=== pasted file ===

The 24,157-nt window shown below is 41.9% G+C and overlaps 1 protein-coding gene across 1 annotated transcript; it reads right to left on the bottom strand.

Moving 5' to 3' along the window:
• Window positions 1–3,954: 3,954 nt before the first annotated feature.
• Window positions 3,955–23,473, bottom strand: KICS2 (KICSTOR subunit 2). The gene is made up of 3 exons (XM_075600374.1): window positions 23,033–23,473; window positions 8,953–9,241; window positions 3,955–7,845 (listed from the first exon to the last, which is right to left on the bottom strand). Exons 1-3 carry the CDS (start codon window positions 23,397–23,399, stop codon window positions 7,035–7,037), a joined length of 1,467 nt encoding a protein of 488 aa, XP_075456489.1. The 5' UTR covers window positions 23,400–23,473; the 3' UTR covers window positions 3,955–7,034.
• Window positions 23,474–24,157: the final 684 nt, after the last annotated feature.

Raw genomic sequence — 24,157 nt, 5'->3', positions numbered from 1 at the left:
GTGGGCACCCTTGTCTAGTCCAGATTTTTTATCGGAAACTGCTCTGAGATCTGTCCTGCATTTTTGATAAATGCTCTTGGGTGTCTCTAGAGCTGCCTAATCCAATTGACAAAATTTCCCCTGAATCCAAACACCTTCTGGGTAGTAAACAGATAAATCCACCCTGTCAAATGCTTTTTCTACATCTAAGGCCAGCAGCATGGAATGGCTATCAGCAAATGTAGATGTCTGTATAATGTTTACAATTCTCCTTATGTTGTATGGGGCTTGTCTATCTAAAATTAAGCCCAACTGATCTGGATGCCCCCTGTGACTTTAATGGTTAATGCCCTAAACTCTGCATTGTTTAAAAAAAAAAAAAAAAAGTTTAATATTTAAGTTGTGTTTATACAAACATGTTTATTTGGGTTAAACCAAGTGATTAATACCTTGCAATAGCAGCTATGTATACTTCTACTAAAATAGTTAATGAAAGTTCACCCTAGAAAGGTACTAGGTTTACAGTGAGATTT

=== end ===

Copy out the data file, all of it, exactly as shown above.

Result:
The 24,157-nt window shown below is 41.9% G+C and overlaps 1 protein-coding gene across 1 annotated transcript; it reads right to left on the bottom strand.

Moving 5' to 3' along the window:
• Window positions 1–3,954: 3,954 nt before the first annotated feature.
• Window positions 3,955–23,473, bottom strand: KICS2 (KICSTOR subunit 2). The gene is made up of 3 exons (XM_075600374.1): window positions 23,033–23,473; window positions 8,953–9,241; window positions 3,955–7,845 (listed from the first exon to the last, which is right to left on the bottom strand). Exons 1-3 carry the CDS (start codon window positions 23,397–23,399, stop codon window positions 7,035–7,037), a joined length of 1,467 nt encoding a protein of 488 aa, XP_075456489.1. The 5' UTR covers window positions 23,400–23,473; the 3' UTR covers window positions 3,955–7,034.
• Window positions 23,474–24,157: the final 684 nt, after the last annotated feature.

Raw genomic sequence — 24,157 nt, 5'->3', positions numbered from 1 at the left:
GTGGGCACCCTTGTCTAGTCCAGATTTTTTATCGGAAACTGCTCTGAGATCTGTCCTGCATTTTTGATAAATGCTCTTGGGTGTCTCTAGAGCTGCCTAATCCAATTGACAAAATTTCCCCTGAATCCAAACACCTTCTGGGTAGTAAACAGATAAATCCACCCTGTCAAATGCTTTTTCTACATCTAAGGCCAGCAGCATGGAATGGCTATCAGCAAATGTAGATGTCTGTATAATGTTTACAATTCTCCTTATGTTGTATGGGGCTTGTCTATCTAAAATTAAGCCCAACTGATCTGGATGCCCCCTGTGACTTTAATGGTTAATGCCCTAAACTCTGCATTGTTTAAAAAAAAAAAAAAAAAGTTTAATATTTAAGTTGTGTTTATACAAACATGTTTATTTGGGTTAAACCAAGTGATTAATACCTTGCAATAGCAGCTATGTATACTTCTACTAAAATAGTTAATGAAAGTTCACCCTAGAAAGGTACTAGGTTTACAGTGAGATTT